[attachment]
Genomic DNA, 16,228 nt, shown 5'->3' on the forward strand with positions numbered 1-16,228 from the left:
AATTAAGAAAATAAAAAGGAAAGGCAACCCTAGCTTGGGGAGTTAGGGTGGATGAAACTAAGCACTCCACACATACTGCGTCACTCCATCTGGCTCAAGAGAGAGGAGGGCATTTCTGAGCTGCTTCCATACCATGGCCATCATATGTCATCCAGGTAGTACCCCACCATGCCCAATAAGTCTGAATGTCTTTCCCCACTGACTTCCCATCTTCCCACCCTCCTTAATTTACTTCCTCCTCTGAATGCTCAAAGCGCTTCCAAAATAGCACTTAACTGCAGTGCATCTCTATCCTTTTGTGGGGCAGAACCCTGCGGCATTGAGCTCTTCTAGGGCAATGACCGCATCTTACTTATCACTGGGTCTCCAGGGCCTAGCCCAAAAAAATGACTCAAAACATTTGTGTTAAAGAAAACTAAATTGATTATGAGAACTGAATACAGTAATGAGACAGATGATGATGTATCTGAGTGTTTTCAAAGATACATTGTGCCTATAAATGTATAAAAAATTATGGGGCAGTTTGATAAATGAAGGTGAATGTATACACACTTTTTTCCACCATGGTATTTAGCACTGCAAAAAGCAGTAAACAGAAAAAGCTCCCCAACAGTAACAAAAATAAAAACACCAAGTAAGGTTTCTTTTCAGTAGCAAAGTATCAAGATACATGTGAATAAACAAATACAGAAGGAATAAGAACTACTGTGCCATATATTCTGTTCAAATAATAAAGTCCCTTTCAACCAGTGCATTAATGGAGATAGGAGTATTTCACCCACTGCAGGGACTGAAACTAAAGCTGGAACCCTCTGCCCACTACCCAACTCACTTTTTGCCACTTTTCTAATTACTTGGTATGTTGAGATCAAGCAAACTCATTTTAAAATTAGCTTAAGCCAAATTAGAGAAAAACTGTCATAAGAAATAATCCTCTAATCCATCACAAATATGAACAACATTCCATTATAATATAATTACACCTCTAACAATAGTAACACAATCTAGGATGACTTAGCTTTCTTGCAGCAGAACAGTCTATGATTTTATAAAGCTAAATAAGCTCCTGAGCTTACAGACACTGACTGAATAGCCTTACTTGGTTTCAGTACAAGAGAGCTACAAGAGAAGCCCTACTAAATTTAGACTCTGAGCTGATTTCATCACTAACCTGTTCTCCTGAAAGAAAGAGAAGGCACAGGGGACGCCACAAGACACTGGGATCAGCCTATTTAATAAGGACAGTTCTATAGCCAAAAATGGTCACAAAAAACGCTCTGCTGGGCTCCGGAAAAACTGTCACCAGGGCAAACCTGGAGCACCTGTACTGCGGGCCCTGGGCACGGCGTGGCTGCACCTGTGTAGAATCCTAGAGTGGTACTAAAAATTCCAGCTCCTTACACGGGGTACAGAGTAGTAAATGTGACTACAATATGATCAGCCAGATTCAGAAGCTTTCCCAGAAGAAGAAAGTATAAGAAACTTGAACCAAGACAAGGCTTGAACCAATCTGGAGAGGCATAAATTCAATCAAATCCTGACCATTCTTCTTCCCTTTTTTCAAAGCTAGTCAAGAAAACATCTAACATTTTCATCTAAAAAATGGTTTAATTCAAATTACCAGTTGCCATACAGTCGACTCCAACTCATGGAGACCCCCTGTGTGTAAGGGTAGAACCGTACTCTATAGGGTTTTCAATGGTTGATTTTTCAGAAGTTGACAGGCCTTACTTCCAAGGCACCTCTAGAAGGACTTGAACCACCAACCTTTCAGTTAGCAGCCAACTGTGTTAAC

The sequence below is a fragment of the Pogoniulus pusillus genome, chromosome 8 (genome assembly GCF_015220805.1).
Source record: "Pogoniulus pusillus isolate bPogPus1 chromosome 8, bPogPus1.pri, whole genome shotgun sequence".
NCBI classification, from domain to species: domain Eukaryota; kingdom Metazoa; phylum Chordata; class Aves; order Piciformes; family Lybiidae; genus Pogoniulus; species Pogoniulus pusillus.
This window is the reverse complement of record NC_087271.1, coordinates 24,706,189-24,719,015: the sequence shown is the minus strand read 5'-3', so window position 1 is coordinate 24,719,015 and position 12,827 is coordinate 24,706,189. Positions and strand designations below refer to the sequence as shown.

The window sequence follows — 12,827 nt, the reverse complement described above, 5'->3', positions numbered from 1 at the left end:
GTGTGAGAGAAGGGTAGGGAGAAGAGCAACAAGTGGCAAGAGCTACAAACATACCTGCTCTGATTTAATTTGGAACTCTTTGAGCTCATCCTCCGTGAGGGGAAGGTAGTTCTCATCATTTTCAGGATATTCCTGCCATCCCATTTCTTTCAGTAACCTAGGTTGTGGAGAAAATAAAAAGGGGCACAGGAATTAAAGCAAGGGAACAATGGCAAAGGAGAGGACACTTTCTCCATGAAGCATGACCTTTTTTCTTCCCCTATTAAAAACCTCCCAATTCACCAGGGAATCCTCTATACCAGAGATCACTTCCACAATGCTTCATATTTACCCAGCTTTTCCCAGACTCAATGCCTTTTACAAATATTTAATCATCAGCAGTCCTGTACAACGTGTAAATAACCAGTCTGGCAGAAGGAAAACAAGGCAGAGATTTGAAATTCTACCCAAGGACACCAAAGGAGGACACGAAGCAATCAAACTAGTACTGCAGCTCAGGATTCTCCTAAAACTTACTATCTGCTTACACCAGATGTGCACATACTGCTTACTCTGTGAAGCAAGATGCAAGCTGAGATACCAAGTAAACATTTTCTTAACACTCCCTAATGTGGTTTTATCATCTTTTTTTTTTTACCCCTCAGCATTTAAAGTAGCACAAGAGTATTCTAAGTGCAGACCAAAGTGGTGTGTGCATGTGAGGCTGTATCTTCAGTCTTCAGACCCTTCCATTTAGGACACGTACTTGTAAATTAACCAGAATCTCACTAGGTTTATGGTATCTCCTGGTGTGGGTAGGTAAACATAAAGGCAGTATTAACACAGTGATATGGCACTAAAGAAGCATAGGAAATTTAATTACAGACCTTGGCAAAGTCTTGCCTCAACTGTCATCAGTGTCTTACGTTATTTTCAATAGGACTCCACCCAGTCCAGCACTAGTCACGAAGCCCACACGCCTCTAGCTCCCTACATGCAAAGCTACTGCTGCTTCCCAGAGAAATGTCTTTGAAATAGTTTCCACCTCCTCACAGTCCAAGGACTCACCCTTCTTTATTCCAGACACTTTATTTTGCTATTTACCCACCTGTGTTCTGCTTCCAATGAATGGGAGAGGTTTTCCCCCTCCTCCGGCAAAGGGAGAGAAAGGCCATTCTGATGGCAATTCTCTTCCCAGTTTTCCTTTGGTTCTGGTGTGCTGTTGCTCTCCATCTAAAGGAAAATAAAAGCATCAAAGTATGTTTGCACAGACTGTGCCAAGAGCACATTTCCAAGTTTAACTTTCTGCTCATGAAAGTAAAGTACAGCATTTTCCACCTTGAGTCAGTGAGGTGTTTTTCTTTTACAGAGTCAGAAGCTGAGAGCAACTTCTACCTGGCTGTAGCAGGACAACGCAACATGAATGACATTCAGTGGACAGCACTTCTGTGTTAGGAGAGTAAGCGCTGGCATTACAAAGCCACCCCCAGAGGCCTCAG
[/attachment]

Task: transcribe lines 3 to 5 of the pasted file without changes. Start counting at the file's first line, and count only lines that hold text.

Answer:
The sequence below is a fragment of the Pogoniulus pusillus genome, chromosome 8 (genome assembly GCF_015220805.1).
Source record: "Pogoniulus pusillus isolate bPogPus1 chromosome 8, bPogPus1.pri, whole genome shotgun sequence".
NCBI classification, from domain to species: domain Eukaryota; kingdom Metazoa; phylum Chordata; class Aves; order Piciformes; family Lybiidae; genus Pogoniulus; species Pogoniulus pusillus.